Enthusiasts, developers, content creators and prosumers of all stripes champing at the bit for a new generation of High End Desktop CPUs have plenty of reason to be over the moon today. Yes, the wait is almost over; AMD have announced the imminent release of Ryzen Threadripper's Second Generation of CPUs, including the frankly absurd 32-core, 64-thread Threadripper 2990WX.
This new generation of CPUs comes on the heels of 2nd Generation Ryzen, a rejuvenated platform comprising refreshed motherboard chipsets and updated CPUs utilising the 12nm Zen+ core architecture. Across the board performance was improved, costs came down, and new features were introduced; however the mainstream desktop platform remained limited to 8 cores (i.e. one CPU die). Threadripper, with its TR4 socket, doesn't suffer from quite the same fundamental limitations.
Debuting on August 13th will be the flagship Ryzen Threadripper 2990WX. This 32-core and 64-thread monstrosity utilises the same refreshed CPU dies as 2nd Gen Ryzen, but on a chip that can can accommodate four dies rather than just the one. Physically identical in size to 1st Gen. Threadripper, the new CPU will as much as double the operating cores compared with the first outing. In this respect, it has much in common with AMD's enterprise-class EPYC range.
Other aspects of Threadripper's DNA continue to run through this new generation. Clock speeds are exceptionally aggressive, featuring a Boost frequency of up to 4.2GHz on the 2990WX from a base of 3GHz. Perhaps unsurprisingly the TDP envelope increases, from 180W to 250W; still, that's not unexpected when you're literally doubling the number of active cores. Active L3 cache is also doubled to 64MB, while the number of accessible PCIE lanes and memory channels remain at 64 and 4 respectively.
The price, of course, is high even compared to last generation's flagship. The 2990WX has an MSRP of $1799 in the US, while UK retailers such as OverclockersUK are placing it at ~£1650 inc. V.A.T. However on a per-core basis not much has changed, and many users will see $55.22 per core as an absolute steal.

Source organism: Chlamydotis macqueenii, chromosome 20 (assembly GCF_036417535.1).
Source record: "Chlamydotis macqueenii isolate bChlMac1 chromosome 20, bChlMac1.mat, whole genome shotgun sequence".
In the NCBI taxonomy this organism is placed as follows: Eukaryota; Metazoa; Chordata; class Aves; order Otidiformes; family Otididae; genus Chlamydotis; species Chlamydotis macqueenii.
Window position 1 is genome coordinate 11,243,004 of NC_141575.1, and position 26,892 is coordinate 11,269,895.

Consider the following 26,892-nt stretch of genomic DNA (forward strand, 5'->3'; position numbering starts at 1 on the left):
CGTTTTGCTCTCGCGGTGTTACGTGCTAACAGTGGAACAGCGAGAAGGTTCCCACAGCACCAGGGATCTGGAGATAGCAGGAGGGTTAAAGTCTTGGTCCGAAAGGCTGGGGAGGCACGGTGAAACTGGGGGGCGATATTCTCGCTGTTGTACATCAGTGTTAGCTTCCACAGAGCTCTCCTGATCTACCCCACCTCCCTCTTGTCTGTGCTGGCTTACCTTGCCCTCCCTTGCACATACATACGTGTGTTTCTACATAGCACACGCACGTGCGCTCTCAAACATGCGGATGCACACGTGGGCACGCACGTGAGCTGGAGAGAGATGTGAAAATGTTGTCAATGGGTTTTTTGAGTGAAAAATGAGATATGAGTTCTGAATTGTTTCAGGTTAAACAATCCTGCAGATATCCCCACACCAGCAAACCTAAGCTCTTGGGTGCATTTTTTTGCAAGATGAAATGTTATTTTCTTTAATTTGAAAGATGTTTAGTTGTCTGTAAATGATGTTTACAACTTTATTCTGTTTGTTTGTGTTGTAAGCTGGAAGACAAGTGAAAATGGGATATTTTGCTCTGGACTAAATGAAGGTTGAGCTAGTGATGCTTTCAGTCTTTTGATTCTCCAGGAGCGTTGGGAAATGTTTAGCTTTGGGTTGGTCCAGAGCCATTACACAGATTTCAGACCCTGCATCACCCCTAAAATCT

Later this month AMD will be releasing a 16-core, 32-thread option, the Threadripper 2950X. This is a broad replacement for the 1950X, but comes in with substantially increased clock speeds: 3.5GHz base, and 4.4GHz Boost; both within the same 180W TDP envelope.
Looking ahead to October, AMD are planning two additional entrants into the 2nd-generation Threadripper lineup: the 24-core, 48-thread 2970WX, and 12-core, 24-thread 2920X. It's possible that the latter will become a new entry-point into AMD's HEDT ecosystem, putting clear water between it and the 8-Core Ryzen 2700X for mainstream AM4 platforms.
AMD Ryzen Threadripper's second generation is gunning for Intel's current HEDT lineup, headed by the Core i9-7980XE CPU. At pre-release overclocking events the 2990WX already dethroned Intel's flagship in the Cinebench R15 multi-threaded CPU test, and looks set to take the lead in a broad set of benchmarks where multi-threaded performance is king.
Helping to satisfy the unorthodox cooling requirements of 2nd Gen Threadipper, including support for SocketTR4, is the release of Cooler Master's Wraith Ripper tower cooler. This is not the first time Cooler Master and AMD have collaborated on such a solution - CM was also the manufacturer of the closed loop liquid cooler utilised by the Fury GPU lineup. Wraith Ripper is a much needed additional option in the still somewhat sparse selection of TR4-compatibile coolers on the market today.
Complementing the release will be a new selection of X399 motherboards from major AMD partners GIGABYTE, MSI, ASUS and ASRock. Furthermore X399 existing motherboards should also be forwards compatible with 2nd gen. Threadripper via a BIOS update, helping to suppress cost inflation. Check with the board manufacturer for compatibility information.
More information on 2ng Generation Ryzen Threadripper can be found here